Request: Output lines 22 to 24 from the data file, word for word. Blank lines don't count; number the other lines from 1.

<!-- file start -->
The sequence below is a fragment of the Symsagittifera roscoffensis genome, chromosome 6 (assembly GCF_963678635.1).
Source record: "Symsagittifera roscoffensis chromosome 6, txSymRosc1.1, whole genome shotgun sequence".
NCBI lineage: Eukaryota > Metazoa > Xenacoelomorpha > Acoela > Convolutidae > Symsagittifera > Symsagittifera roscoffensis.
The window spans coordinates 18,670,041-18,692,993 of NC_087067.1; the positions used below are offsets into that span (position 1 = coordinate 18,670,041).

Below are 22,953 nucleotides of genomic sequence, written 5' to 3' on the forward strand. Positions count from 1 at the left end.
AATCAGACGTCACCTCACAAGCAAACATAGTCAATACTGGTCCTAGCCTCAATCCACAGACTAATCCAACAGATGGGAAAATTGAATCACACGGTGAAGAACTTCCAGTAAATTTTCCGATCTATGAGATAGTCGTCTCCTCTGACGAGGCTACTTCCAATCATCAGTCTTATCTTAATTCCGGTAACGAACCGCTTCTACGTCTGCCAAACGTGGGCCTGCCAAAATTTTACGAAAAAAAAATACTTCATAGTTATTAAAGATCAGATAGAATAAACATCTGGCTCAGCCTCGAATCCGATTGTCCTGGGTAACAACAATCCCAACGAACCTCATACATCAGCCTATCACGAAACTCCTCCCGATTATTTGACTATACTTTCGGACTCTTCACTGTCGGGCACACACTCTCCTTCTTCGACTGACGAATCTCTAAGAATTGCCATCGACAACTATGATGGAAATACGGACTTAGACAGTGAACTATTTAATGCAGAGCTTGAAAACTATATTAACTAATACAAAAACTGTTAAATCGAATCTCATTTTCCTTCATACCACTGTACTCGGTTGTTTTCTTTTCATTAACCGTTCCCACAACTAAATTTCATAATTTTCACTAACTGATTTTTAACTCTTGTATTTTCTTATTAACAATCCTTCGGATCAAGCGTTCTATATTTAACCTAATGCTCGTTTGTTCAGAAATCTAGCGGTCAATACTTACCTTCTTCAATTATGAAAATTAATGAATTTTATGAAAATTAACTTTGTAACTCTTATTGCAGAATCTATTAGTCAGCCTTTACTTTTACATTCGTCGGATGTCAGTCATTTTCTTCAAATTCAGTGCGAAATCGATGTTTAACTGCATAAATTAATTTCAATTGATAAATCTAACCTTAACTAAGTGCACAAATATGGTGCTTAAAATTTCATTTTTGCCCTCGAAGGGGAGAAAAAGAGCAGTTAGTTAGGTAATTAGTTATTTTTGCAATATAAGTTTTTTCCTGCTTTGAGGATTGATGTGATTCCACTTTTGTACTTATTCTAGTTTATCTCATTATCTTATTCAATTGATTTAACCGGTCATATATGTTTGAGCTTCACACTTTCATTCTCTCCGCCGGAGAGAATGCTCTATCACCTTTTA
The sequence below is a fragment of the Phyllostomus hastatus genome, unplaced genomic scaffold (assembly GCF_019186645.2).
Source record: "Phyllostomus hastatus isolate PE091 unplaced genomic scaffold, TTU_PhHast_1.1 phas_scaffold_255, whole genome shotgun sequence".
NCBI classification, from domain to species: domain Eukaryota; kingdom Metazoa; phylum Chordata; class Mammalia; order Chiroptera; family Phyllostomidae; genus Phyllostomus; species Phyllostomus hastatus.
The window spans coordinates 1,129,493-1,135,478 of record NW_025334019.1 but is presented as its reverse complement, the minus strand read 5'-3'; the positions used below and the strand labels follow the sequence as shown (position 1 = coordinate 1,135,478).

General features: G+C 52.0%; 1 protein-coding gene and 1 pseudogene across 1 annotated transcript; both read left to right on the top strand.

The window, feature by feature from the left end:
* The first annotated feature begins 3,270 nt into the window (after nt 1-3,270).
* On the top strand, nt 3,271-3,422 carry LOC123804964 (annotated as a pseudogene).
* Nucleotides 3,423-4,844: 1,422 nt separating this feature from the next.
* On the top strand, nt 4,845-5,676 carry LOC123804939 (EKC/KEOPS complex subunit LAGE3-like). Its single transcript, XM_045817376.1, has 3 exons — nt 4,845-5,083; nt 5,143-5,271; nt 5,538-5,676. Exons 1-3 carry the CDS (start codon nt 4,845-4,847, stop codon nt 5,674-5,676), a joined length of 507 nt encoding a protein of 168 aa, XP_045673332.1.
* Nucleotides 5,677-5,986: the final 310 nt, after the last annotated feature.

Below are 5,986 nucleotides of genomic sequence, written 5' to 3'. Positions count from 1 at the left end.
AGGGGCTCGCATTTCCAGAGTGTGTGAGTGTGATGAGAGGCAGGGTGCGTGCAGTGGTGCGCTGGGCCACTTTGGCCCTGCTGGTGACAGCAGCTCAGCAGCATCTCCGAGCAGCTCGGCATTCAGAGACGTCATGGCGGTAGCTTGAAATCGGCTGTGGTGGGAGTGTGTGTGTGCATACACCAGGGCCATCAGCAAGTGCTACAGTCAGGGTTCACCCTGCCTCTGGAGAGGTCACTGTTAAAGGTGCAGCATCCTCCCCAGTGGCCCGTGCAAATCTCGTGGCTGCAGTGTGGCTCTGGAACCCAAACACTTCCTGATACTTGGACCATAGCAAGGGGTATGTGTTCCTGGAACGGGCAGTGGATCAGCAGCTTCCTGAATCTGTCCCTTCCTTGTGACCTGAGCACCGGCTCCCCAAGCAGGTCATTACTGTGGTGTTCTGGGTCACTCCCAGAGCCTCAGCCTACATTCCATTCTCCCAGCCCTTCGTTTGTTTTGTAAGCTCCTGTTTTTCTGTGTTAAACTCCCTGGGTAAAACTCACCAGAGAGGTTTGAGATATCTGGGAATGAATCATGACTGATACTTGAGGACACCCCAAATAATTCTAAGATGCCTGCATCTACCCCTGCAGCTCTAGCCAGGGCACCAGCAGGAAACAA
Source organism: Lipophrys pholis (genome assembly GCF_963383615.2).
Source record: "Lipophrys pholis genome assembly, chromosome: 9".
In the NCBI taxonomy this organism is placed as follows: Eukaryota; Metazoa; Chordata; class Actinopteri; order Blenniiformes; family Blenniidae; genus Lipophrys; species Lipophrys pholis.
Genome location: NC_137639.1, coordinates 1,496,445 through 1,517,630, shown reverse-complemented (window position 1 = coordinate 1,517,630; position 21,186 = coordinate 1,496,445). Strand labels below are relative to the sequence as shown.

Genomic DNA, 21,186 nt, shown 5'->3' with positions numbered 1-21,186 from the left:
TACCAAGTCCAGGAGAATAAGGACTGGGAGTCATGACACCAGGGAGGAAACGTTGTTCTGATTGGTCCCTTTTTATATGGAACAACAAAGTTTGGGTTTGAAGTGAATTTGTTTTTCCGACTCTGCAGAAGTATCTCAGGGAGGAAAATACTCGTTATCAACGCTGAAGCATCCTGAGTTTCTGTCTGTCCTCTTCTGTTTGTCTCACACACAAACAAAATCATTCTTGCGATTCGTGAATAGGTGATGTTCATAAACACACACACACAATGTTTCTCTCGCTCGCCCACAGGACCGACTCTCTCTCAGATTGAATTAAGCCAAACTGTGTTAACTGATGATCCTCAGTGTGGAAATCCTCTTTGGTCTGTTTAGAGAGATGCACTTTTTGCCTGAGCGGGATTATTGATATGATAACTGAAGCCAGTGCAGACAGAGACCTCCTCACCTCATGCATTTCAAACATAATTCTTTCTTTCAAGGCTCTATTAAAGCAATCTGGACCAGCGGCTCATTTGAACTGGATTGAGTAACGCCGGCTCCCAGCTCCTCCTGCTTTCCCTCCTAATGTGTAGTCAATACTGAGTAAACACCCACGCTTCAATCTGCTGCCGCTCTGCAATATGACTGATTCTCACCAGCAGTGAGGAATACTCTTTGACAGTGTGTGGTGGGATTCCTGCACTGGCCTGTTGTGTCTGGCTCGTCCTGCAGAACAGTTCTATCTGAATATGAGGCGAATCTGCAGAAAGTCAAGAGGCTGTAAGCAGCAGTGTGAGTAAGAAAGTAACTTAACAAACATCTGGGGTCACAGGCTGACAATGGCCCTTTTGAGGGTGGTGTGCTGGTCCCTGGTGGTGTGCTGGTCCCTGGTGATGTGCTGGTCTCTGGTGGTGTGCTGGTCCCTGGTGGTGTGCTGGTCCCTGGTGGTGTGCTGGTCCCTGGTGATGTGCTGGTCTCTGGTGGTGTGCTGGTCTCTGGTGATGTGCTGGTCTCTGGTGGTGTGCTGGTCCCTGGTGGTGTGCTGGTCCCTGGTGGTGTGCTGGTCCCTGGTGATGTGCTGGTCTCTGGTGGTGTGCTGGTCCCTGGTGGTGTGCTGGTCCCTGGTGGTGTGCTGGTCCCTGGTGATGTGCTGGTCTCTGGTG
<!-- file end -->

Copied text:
In the NCBI taxonomy this organism is placed as follows: Eukaryota; Metazoa; Chordata; class Actinopteri; order Blenniiformes; family Blenniidae; genus Lipophrys; species Lipophrys pholis.
Genome location: NC_137639.1, coordinates 1,496,445 through 1,517,630, shown reverse-complemented (window position 1 = coordinate 1,517,630; position 21,186 = coordinate 1,496,445). Strand labels below are relative to the sequence as shown.

Genomic DNA, 21,186 nt, shown 5'->3' with positions numbered 1-21,186 from the left: